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Of the 75 shark attacks around the globe in 2011, a dozen were fatal, up from six the year before, according to the annual report by the International Shark Attack File. The U.S. had 29 shark attacks but no deaths.
Shark attacks continued to decline in the United States last year, but worldwide fatalities doubled, jumping to their highest level since 1993, according to a report released Tuesday.
Of the 75 shark attacks around the globe in 2011, a dozen were fatal, up from six the year before, according to the annual report by the International Shark Attack File, which is compiled by the Florida Museum of Natural History at the University of Florida.
The United States, with 29 shark attacks but no deaths, continued a decade-long decline in attacks, all the more notable because shark numbers have been slowly rebounding since the 1990s.
Florida led the United States last year with 11 shark attacks. California had three, down from four in 2010, the statistics show.
In an incident near Monterey last October, a surfer suffered neck and arm wounds after being attacked by a shark shortly after wading into the water. The shark also snapped off a 19-inch chunk of the man's red surfboard. The last fatal shark attack in the state, in October 2010, killed 19-year-old Lucas Ransom as he body boarded at a beach on Vandenberg Air Force Base.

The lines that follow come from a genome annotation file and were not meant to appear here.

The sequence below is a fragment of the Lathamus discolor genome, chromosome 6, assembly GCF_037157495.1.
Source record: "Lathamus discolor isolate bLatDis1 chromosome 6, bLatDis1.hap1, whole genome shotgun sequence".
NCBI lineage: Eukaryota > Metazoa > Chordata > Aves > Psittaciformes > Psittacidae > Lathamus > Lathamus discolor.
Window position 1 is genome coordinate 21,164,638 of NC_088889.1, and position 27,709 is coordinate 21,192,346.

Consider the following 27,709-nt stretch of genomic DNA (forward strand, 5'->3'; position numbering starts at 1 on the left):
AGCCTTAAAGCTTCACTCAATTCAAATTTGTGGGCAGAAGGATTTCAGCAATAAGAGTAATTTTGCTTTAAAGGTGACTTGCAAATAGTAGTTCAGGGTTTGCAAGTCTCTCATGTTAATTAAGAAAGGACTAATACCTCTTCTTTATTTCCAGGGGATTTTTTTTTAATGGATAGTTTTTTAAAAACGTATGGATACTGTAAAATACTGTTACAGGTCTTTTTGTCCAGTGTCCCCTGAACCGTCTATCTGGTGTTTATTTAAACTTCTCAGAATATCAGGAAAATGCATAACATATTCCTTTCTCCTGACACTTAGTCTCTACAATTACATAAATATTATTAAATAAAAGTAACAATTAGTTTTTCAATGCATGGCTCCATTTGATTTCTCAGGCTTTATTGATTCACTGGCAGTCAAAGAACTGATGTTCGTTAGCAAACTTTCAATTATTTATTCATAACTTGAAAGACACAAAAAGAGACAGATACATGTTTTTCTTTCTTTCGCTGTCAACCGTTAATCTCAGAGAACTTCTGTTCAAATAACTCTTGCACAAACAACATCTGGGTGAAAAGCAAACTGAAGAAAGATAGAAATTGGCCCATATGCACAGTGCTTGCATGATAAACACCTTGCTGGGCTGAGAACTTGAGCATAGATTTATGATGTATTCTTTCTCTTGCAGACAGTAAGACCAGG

Several of 2011's fatal shark attacks took place in far-off islands in the Indian Ocean, with two deaths in Reunion and two in the Seychelles. Three people were killed by sharks in Australia and two in South Africa.
Surfers were the most common victims, accounting for about 60% of unprovoked attacks.
Though the jump in shark-related deaths surprised ichthyologists, "the odds of you as an individual being attacked or dying are pretty close to infinitesimal," said George Burgess, director of the International Shark Attack File.
Burgess also noted that humans, by harvesting the creatures for food, continue to pose a greater threat to sharks than they do to us.
"We're killing 30 to 70 million sharks a year in fisheries around the world," Burgess said. "It's pretty obvious who's the real winner and who's the loser in these interactions."